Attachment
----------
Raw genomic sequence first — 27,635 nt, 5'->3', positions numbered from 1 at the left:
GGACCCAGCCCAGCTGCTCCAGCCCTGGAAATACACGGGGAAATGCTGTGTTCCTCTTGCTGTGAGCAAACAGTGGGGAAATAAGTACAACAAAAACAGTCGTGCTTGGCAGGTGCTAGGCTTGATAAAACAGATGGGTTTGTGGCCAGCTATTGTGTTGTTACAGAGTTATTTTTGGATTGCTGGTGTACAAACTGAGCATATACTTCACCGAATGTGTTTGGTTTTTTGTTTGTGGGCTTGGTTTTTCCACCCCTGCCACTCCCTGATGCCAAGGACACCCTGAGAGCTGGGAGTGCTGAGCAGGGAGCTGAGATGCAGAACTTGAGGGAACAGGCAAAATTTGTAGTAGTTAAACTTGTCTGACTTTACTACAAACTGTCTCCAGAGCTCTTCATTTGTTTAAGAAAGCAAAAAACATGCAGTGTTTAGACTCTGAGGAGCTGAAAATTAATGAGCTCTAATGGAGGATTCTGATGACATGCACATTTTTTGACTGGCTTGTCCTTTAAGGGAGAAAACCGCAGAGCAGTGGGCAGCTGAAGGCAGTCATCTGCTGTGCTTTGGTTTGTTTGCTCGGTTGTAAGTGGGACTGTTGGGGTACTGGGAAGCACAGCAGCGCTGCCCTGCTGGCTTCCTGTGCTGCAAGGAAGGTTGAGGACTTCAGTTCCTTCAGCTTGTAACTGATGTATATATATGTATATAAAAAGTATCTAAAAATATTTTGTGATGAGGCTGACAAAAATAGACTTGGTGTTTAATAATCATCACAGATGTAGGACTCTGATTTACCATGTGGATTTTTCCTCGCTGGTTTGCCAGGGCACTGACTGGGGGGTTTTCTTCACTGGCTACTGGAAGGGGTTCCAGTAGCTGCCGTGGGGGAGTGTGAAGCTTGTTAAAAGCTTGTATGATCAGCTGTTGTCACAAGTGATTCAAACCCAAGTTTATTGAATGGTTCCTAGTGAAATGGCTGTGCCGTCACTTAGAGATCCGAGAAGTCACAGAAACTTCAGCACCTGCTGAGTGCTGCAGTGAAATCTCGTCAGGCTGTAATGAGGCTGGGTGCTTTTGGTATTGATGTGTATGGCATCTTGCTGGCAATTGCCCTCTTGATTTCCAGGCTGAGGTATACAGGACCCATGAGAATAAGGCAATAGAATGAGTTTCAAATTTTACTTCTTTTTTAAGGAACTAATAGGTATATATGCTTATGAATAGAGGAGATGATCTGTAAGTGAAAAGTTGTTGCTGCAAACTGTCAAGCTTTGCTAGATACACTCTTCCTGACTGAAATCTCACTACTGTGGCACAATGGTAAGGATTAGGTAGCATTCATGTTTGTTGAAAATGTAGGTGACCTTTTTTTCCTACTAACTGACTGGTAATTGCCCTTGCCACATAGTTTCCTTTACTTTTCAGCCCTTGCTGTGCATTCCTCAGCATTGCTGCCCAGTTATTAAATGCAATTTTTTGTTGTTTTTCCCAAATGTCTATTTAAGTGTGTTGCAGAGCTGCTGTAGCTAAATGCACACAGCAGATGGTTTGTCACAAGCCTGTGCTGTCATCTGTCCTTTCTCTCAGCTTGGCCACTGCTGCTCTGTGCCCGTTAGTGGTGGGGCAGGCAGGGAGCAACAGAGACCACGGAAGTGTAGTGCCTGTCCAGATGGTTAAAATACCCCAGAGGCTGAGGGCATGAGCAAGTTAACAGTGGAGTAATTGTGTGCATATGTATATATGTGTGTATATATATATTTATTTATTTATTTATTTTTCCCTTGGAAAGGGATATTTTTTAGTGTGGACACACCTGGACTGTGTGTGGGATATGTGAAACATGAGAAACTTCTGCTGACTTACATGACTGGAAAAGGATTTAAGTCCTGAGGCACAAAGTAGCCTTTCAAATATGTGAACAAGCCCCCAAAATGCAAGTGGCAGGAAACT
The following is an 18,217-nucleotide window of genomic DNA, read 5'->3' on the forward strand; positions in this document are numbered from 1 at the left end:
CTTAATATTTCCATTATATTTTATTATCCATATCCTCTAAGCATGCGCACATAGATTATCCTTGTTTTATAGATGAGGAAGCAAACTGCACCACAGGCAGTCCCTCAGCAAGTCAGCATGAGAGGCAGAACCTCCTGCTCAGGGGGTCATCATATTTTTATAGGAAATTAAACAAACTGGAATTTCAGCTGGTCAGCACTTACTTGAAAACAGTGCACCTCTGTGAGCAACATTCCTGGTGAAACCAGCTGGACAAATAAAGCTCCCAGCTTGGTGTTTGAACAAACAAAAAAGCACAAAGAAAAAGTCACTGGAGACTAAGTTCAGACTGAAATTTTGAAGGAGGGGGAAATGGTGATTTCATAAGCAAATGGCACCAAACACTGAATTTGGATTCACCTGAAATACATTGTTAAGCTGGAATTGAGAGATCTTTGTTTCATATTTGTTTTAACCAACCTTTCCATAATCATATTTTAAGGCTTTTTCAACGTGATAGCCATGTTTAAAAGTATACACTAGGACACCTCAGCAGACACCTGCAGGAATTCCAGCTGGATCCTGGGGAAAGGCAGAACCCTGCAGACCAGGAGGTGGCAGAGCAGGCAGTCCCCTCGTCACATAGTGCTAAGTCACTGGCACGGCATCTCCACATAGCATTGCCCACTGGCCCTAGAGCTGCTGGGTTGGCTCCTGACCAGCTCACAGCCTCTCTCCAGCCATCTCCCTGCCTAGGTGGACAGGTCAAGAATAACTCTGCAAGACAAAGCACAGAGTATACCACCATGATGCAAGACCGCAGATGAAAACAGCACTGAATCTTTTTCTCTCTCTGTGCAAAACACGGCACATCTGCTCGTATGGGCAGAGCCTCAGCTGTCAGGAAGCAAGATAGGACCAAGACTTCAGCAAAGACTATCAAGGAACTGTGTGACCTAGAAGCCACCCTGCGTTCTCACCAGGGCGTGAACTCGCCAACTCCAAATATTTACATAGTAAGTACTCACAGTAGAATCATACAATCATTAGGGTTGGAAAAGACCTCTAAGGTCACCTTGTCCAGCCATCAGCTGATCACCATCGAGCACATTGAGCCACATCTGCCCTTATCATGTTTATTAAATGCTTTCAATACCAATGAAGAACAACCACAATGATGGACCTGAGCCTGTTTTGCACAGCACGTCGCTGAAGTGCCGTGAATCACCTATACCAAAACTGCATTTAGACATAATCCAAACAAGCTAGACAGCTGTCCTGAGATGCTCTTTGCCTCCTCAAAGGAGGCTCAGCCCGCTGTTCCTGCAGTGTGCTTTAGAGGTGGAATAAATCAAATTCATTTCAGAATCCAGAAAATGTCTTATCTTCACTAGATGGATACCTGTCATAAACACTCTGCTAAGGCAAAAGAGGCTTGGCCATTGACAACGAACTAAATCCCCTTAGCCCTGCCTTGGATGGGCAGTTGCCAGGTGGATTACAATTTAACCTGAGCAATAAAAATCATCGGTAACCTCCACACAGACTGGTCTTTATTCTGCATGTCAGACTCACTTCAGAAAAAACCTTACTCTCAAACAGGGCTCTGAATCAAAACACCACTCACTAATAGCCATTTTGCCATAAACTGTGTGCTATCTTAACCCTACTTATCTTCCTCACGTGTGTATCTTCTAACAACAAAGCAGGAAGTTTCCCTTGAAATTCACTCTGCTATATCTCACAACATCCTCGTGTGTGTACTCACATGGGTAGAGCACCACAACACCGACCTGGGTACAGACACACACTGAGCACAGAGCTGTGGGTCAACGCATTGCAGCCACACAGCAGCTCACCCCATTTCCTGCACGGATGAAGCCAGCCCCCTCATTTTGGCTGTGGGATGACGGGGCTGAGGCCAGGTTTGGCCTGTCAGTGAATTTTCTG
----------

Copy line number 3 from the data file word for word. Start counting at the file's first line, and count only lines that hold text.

The following is an 18,217-nucleotide window of genomic DNA, read 5'->3' on the forward strand; positions in this document are numbered from 1 at the left end: